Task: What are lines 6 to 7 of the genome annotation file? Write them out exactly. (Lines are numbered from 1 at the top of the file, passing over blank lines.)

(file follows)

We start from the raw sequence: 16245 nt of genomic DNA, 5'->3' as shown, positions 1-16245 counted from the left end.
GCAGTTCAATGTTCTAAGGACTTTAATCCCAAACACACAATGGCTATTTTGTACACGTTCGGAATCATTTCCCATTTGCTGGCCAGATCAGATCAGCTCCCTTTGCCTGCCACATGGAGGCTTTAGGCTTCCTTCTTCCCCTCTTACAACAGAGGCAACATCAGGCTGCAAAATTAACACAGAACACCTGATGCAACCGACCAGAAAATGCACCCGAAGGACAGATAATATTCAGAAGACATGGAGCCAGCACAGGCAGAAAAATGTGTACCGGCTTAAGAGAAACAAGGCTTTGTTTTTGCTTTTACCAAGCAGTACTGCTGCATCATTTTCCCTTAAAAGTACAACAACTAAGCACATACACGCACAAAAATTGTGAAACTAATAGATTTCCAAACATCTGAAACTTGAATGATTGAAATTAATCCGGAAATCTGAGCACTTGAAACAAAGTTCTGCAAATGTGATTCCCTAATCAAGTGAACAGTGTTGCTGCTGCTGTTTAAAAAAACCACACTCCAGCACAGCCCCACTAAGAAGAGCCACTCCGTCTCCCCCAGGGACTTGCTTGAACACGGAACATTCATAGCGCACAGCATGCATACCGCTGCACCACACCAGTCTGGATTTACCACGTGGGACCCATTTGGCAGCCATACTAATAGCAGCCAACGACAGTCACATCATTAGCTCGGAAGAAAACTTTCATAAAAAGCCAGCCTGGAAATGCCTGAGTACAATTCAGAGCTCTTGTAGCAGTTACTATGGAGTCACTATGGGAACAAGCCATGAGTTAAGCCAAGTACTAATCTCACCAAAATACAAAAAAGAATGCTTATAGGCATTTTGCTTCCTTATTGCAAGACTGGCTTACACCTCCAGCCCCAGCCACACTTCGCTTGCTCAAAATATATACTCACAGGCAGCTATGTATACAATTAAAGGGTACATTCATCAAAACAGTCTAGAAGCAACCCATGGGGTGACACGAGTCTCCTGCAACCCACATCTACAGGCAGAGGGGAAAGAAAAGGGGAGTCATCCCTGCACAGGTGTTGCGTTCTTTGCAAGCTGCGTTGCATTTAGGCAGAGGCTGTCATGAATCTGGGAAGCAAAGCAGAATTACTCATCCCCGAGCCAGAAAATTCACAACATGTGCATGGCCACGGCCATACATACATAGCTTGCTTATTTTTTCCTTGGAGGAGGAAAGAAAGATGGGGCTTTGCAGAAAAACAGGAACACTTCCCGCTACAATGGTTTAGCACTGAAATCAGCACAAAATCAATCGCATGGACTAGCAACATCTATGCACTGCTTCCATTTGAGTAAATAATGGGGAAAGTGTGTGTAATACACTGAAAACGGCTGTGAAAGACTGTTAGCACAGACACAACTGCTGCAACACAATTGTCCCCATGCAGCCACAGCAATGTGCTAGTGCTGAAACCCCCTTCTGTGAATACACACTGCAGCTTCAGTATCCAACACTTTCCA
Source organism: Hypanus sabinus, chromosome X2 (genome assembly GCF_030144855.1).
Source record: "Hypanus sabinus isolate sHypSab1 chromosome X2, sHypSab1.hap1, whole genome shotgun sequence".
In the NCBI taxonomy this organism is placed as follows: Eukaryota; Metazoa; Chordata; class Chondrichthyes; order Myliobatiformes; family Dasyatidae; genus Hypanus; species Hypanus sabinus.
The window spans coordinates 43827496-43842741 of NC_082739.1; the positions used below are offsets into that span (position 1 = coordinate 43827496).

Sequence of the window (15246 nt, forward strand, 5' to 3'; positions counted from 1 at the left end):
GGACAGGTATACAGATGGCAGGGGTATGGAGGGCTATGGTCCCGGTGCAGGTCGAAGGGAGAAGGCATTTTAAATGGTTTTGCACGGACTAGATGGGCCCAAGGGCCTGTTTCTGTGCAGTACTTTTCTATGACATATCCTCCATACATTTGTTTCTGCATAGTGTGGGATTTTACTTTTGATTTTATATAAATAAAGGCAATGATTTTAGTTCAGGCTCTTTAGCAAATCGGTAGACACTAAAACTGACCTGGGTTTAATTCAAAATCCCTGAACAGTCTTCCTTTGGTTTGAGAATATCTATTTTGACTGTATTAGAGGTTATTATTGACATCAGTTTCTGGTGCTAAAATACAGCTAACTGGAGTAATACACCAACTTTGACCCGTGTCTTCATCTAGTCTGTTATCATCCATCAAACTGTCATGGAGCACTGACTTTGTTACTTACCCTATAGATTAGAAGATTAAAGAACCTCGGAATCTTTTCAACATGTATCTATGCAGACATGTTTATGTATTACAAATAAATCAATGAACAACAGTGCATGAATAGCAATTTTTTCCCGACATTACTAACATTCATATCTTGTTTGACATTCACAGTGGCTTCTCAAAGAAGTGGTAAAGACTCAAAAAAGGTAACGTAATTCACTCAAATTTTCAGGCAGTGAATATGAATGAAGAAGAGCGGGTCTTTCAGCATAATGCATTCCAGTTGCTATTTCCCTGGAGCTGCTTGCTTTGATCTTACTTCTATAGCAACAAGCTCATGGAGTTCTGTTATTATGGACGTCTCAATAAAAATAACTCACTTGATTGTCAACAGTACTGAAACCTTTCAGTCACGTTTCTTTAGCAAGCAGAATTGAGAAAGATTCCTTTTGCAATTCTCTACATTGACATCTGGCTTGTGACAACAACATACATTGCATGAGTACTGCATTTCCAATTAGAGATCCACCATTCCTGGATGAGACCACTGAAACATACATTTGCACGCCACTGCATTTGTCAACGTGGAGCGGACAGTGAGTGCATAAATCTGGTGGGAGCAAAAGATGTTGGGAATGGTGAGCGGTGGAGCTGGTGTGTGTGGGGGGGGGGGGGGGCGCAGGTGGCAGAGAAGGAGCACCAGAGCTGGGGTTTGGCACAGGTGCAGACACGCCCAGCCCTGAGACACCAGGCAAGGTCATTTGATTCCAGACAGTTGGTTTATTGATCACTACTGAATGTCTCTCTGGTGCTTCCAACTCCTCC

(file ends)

The window spans coordinates 43827496-43842741 of NC_082739.1; the positions used below are offsets into that span (position 1 = coordinate 43827496).

Sequence of the window (15246 nt, forward strand, 5' to 3'; positions counted from 1 at the left end):